On the Journey 

news reel: stories of People, places, and learning AT Aspen Country Day School
Learning to flex your patience muscle
Posted 01/20/2020 06:35PM

on our monthly theme for January 2020

From Head of Middle School Brenda Stockdale

When was the last time you patted yourself on the back for being patient? Hey, great job! I'm being really patient right now. Maybe never? Don't worry! Most people's default is impatience, particularly in today's fast-paced society, with information and resources at our fingertips.

As you know, Country Day's theme for January is PATIENCE. As we begin a new year, many of us have conjured up idealistic resolutions to make us better human beings. We soon realize, however, that it's challenging to fulfill these personal promises, and we eventually abandon them. With a little patience, however, we might be able to hold on to our resolutions, even if that means modifying them a bit as the year unfolds.

We all know the adage, "Patience is a virtue," meaning it's a morally excellent quality. So of course we all aspire to be patient people, right? Researchers claim patience is actually a skill that can be learned, and it needs to be nurtured and practiced daily. Being patient has many advantages, such as giving us time to think more clearly, allowing us to evaluate a situation before jumping in with both feet, and having faith that a methodical approach has greater potential to yield positive results. Yet, in this world of quick answers and immediate gratification, exercising patience can be one of the most challenging activities of all.

When was the last time you were stuck at DIA, having missed your connecting flight? You might have watched in awe as an angry, impatient traveler in front of you at the customer service desk ranted at the airline employee to hurry up and find them another flight to get them where they need to go pronto. Do you remember the other passengers in line who stood quietly, waiting their turn? Maybe not. It's the impatient person who grabs the most attention, and hopefully teaches us that we don't want to be like that.

Over the years, I've spoken with countless parents - and believe me, I was (and still am) one myself - who are impatient for their children to accomplish various milestones, such as learning to read, taking an advanced math class, or making the starting line up on the basketball team. Yet, as hard as it is in the moment, we have to trust that our kids will get where they're meant to go in due time - that is, if that's what they aspire to. (If your child doesn't want to be a starter, patience might not come in handy.) Mastering a particular concept in math, or writing a well-crafted essay, takes practice. Children need to try and try again on a regular basis to understand mathematical concepts and master various writing skills, just as they do when learning to play the piano or memorizing lines for a play.

In her book Limitless Mind, Stanford professor Dr. Jo Boaler says, "If you aren't struggling, you aren't really learning. When we're struggling and making mistakes, those are the very best times for our brains." Haven't we seen our kids wrestle with a difficult history question or a complicated scientific dilemma, lamenting, "I can't do this" or "I'm not smart enough"? Their natural tendency might be to give up. However, with persistence, trial and error, and a "growth mindset" (Carol Dweck), Boaler suggests that students can learn these things in due time. An appropriate response would be, "You can't do this yet" or "You haven't learned this yet."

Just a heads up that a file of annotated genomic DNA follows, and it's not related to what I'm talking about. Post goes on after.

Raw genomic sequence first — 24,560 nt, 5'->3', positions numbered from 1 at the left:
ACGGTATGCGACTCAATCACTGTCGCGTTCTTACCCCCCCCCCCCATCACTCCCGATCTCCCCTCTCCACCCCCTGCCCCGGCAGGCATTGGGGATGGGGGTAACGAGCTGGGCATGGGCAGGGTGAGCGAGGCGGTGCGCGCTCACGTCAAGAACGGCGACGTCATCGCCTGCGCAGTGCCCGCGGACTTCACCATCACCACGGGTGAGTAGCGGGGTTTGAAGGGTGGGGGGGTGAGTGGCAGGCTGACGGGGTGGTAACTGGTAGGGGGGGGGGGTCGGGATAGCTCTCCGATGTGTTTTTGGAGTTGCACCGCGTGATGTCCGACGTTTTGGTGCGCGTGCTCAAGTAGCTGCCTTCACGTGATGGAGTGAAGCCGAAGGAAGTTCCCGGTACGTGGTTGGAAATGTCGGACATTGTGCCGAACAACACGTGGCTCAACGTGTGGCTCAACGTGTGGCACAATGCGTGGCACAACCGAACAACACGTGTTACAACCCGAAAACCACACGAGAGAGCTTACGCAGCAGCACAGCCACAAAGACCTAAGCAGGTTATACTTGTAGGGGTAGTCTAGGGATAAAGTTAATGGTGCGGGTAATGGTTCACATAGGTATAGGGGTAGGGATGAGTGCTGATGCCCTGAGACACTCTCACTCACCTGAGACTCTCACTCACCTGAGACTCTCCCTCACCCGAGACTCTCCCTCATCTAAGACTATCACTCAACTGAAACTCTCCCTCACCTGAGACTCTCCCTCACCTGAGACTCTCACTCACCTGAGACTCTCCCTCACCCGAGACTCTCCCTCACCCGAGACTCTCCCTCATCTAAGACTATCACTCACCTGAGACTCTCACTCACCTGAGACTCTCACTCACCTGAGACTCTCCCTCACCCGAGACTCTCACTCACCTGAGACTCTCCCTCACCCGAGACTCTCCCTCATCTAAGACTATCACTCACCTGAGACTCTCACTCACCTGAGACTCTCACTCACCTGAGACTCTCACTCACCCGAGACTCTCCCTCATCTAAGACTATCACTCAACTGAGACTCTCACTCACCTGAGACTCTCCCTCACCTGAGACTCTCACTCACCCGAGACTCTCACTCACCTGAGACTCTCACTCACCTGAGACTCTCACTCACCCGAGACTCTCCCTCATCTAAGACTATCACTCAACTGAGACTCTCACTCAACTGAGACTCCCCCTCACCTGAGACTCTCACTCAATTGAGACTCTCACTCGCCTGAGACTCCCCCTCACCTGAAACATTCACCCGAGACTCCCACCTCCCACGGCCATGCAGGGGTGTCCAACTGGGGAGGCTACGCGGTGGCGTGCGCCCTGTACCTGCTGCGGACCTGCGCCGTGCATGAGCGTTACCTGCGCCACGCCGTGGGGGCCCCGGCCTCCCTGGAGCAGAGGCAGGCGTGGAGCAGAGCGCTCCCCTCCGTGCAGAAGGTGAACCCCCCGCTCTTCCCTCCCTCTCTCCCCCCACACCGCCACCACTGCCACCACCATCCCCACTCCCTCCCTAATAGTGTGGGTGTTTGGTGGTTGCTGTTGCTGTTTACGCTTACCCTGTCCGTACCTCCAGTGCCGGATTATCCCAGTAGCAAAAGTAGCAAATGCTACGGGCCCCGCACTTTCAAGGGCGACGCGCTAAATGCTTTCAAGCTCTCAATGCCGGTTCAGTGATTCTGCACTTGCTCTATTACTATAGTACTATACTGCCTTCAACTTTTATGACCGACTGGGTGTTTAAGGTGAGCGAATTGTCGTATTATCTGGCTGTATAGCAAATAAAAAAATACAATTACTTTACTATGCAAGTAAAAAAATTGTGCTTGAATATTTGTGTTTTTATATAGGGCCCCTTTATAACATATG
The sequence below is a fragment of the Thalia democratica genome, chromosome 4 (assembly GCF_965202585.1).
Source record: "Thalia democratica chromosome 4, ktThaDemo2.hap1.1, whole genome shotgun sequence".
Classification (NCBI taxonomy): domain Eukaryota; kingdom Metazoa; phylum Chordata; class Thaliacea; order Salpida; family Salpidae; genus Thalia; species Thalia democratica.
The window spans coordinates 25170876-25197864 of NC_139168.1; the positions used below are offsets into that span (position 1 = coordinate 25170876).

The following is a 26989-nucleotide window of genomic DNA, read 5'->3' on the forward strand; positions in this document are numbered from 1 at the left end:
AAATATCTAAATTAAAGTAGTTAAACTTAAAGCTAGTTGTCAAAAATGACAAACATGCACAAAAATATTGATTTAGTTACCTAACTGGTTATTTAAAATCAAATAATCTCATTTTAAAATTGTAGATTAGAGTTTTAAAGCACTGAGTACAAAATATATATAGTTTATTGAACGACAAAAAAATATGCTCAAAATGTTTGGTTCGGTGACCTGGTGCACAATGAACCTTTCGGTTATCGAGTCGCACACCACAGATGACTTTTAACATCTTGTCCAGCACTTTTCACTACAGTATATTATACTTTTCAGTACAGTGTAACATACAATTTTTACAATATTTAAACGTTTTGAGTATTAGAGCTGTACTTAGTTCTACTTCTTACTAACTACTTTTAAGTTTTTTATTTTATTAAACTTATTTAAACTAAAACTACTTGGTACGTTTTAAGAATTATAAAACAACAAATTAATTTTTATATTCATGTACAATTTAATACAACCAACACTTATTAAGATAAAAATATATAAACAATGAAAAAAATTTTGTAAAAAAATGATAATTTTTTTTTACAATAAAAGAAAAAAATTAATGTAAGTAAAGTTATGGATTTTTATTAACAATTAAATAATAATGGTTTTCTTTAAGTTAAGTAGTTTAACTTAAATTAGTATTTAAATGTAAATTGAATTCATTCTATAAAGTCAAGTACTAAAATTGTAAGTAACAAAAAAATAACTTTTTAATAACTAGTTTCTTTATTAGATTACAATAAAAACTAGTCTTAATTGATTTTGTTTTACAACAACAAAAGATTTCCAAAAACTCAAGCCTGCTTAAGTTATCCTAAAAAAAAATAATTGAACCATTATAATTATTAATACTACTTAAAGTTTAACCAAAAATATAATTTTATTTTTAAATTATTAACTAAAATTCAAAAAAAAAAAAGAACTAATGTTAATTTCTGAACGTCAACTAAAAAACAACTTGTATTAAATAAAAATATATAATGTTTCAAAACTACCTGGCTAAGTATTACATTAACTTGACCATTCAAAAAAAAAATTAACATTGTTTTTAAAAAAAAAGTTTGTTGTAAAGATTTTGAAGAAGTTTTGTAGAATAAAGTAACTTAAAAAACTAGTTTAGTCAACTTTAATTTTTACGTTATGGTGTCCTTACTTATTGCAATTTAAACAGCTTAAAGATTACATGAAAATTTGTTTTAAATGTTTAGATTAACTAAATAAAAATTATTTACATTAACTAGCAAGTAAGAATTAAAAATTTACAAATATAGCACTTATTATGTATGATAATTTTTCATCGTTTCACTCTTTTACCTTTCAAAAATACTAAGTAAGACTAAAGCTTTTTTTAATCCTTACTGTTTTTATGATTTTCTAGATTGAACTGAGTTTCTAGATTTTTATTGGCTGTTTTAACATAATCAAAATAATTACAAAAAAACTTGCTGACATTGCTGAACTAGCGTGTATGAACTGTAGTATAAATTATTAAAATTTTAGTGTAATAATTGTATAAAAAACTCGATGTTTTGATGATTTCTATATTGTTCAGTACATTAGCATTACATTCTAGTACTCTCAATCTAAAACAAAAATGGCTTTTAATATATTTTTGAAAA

Not only can patience and persistence pay off academically, but they can also benefit us in many ways, regardless of our age and stage. The research suggests that practicing patience can:

  1. Improve our health. We get better at focusing on being calm and optimistic, the antidotes to anxiety and negativity.

  2. Improve our relationships. We have a greater capacity to live in the moment, zeroing in on people around us instead of on ourselves.

  3. Help us make better decisions. When we take the time to assess a situation, we make fewer mistakes.

  4. Help us achieve our goals. We look at things in a more positive light, with a clearer head, and trust in the process.

We have myriad opportunities to practice patience every day - from sitting in traffic, to looking for a parking place; from waiting for our children to take out the trash, to searching for a lost assignment; from learning to read with speed and accuracy, to understanding abstract concepts. Why not use each of these instances to take a deep breath and capitalize on the occasion to flex this patience muscle? As Leo Carver at the Chopra Center says, "By cultivating a practice of patience, you're able to let go of things outside your control and live with less stress, anxiety, and frustration." And what about that New Year's resolution? You just might want to modify it by adding, "I'm going to be more patient with myself when..." as you reach up and pat yourself on the back.

More blog posts from Brenda Stockdale


For an archive of last year's 
On the Journey, click here;
For the year before, 
click here.

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